In the Battery Eater Readers Test (WLAN off, min. display brightness, energy saving mode), with the 3-cell battery and a capacity of 24 Wh, the notebook reached a maximum possible life of 153 minutes. In the worst-case scenario, that is, under high demands in the Batter Eater Classic Test (WLAN+BT on, max. display brightness, max. performance), the battery gave up after 106 minutes.
Under practical conditions surfing over WLAN with maximum display brightness, a lifetime of around 125 minutes could be observed. We didn't come near the three hour lifetime promised by Dell. Most scenarios indicated a practical standard of about 2 hours. Not much for a notebook intended predominantly for mobile use. In this area, the Mini 12 has to admit defeat to most of the smaller netbooks equipped with more powerful batteries.
A glance at the Dell's American homepage yields some interesting results with regard to the battery. For example, a 48Wh battery is also offered here. This at least doubles the possible lifetime. Because of the case form, however, this means that the battery would stick out somewhat on the underside of the notebook, or else it would not be possible to include 6 cells.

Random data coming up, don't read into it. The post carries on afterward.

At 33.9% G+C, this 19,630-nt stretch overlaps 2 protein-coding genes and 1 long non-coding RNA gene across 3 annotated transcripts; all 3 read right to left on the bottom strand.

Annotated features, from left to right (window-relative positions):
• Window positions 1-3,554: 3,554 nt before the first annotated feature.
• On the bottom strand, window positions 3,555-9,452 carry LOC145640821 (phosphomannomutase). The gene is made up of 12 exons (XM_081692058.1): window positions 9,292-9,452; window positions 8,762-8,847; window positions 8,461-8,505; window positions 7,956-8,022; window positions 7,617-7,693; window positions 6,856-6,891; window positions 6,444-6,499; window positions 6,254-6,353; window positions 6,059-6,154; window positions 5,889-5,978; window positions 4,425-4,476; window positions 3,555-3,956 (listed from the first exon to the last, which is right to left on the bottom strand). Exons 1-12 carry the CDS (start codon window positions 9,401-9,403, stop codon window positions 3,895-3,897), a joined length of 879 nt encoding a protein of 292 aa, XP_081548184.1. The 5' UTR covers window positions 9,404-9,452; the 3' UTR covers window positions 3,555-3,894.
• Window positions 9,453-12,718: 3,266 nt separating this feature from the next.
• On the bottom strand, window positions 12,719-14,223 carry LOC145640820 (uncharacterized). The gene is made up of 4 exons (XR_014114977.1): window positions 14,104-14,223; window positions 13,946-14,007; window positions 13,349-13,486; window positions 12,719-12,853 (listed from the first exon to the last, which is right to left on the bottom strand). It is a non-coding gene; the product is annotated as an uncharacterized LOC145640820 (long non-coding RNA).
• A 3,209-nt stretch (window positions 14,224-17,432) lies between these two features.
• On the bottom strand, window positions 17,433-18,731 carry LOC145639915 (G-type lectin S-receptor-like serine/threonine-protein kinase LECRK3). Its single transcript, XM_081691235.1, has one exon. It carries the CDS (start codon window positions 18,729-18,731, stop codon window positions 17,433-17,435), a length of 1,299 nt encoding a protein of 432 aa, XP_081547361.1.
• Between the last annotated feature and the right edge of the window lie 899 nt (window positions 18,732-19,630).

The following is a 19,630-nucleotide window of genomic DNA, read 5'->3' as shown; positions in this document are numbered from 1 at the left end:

|Off / Standby||0 / 0 Watt|
|Idle|| 6.6 / 10.3 / 11.3 Watt|
12.6 / 13.7 Watt|
Key: min: , med: , max:
|Idle (without WLAN, min brightness)||2h 33min|
|WiFi Surfing||2h 05min|
|Load (maximum brightness)||1h 46min|
Dell could have certainly hit the bull's eye with the 12-inch "netbook" design. The present growth of the traditional netbooks shows a clear trend toward the models with larger displays and more user friendly keyboards. Dell goes a step further with the Inspiron Mini 12 and offers, so to speak, a subnotebook according to the netbook model.
Thanks to the energy saving components, the case could be designed to be extremely flat and especially light weighing at barely over one kilogram. This is not only good for the mobility of the notebook, but the whole image can profit from it. We see the battery, which sticks out from the back side of the case, as a creative gaffe that disturbs the sleek design of the Mini 12.